Feeds

Ruby, COBOL jump on Amazon cloud

Or were they pushed?

5 things you didn’t know about cloud backup

Two different companies this week announced that they have created tools that allow for software written using two different application development environments - the relatively new Ruby on Rails and the relatively ancient (but still respected and used) COBOL - to be deployed on Amazon's Web Services compute and storage clouds.

The Ruby on Rails effort is being spearheaded by Engine Yard, a hosting company that was established in 2006 for the express purpose of hosting and maniacally supporting applications created using the Ruby language, an increasingly popular choice option for creating Web-based applications that dates from the mid-1990s.

Engine Yard's co-founder and chief technical officer, Tom Mornini, says that as of the end of 2008, the company had over 400 customers hosting more than 500 applications on the company's own internal cloud. Mornini says that this cloud is based on just under 200 x64 machines and runs somewhere between 2,000 and 3,000 virtual machine images. The Engine Yard cloud was created with a modified version of Gentoo Linux, It carves up and virtualizes the servers using a customized version of the open source Xen hypervisor.

Not everyone wants to deploy applications on a single cloud, so Engine Yard decided that it should also facilitate deployments of Ruby on Rails applications on Amazon's Elastic Compute Cloud (EC2) processing utility and on its related Elastic Block Service (EBS) storage utility. (The offering does not make use of the S3 storage utility, which is a different storage utility). Interestingly, the Amazon cloud runs on Linux and Xen as well, both customized by Amazon in much the same way as Engine Yard has done for itself.

The resulting product, called Engine Yard Solo, is a non-elastic (meaning a single instance) of the Engine Yard Ruby/Rails environment that can be deployed on the EC2/ECB combo instead of on the Engine Yard cloud. On the internal cloud, Engine Yard sells scalable Ruby slices for $399 per slice per month, which includes expertise, tech support, and a database instance to support the Ruby applications. Engine Yard Solo will cost $129 per month for a single instance. The company passes through the cost of a small, medium, or large Amazon EC2 instance and related EBS storage to the customer. Engine Yard Solo will be available on January 28, and the company will eventually port its Ruby/Rails tools to other clouds. (Names were not given).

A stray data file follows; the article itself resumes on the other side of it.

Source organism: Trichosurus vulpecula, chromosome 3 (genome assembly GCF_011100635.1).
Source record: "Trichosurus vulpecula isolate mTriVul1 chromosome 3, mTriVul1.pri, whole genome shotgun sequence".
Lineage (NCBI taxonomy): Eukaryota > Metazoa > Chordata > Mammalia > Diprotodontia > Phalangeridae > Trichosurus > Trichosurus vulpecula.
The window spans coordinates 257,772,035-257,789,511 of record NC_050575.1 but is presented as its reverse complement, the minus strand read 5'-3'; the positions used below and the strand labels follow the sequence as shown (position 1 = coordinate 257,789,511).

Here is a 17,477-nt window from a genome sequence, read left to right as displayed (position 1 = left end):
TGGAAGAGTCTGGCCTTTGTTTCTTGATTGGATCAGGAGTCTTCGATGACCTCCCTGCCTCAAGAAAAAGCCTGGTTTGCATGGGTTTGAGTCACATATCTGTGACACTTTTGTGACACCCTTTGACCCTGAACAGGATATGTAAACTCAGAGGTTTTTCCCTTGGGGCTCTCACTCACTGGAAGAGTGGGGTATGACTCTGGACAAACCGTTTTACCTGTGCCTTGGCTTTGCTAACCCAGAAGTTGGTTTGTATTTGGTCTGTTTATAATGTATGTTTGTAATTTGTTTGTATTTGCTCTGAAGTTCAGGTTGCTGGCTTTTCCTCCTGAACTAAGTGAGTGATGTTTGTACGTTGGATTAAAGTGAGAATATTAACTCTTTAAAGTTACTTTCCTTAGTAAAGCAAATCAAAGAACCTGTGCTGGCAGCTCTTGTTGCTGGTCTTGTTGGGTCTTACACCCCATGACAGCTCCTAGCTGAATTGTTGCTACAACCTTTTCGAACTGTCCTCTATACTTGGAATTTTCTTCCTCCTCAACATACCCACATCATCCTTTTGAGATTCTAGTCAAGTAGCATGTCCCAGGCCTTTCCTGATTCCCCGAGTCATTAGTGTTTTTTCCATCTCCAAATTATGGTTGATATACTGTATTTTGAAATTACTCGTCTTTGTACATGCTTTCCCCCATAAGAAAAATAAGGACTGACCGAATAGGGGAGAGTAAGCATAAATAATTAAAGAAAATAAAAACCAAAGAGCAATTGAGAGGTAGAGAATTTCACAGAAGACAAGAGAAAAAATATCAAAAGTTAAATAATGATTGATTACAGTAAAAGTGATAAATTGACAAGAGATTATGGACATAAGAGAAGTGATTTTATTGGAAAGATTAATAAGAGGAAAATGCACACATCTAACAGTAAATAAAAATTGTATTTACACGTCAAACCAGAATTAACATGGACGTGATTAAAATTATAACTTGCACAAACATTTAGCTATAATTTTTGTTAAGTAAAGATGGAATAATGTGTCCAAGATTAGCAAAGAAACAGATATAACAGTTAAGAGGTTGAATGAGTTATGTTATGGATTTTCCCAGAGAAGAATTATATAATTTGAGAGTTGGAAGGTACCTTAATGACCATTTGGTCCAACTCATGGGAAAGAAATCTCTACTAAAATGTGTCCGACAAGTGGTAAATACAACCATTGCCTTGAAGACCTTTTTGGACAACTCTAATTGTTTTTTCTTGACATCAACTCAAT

Engine Yard also said this week that it was open sourcing the management framework it created on its own to manage its own cloud under a project called Vertebra. The Vertebra framework is based on an XML-alike messaging protocol called Extensible Messaging and Presence Protocol (XMPP), and according to Jayson Vantuyl, one of the company's co-founders and its system architect, Engine Yard took XMPP as a base and then added security, fault tolerance, scalability, and policy-based management features so it could control Ruby on Rails deployments.

The Engine Yard founders have nothing against Amazon's cloud, but they say it has limits because Amazon tends to think of an instance as a complete software stack image. This is not what Engine Yard sees happening. "Applications will span images, and what the cloud providers don't want to think about is that applications will probably span clouds."

Secure remote control for conventional and virtual desktops

Next page: Cross clouds

More from The Register

next story
Why has the web gone to hell? Market chaos and HUMAN NATURE
Tim Berners-Lee isn't happy, but we should be
Linux turns 23 and Linus Torvalds celebrates as only he can
No, not with swearing, but by controlling the release cycle
Apple promises to lift Curse of the Drained iPhone 5 Battery
Have you tried turning it off and...? Never mind, here's a replacement
Sin COS to tan Windows? Chinese operating system to debut in autumn – report
Development alliance working on desktop, mobe software
Microsoft boots 1,500 dodgy apps from the Windows Store
DEVELOPERS! DEVELOPERS! DEVELOPERS! Naughty, misleading developers!
Eat up Martha! Microsoft slings handwriting recog into OneNote on Android
Freehand input on non-Windows kit for the first time
This is how I set about making a fortune with my own startup
Would you leave your well-paid job to chase your dream?
prev story

Whitepapers

A new approach to endpoint data protection
What is the best way to ensure comprehensive visibility, management, and control of information on both company-owned and employee-owned devices?
Implementing global e-invoicing with guaranteed legal certainty
Explaining the role local tax compliance plays in successful supply chain management and e-business and how leading global brands are addressing this.
Maximize storage efficiency across the enterprise
The HP StoreOnce backup solution offers highly flexible, centrally managed, and highly efficient data protection for any enterprise.
How modern custom applications can spur business growth
Learn how to create, deploy and manage custom applications without consuming or expanding the need for scarce, expensive IT resources.
Next gen security for virtualised datacentres
Legacy security solutions are inefficient due to the architectural differences between physical and virtual environments.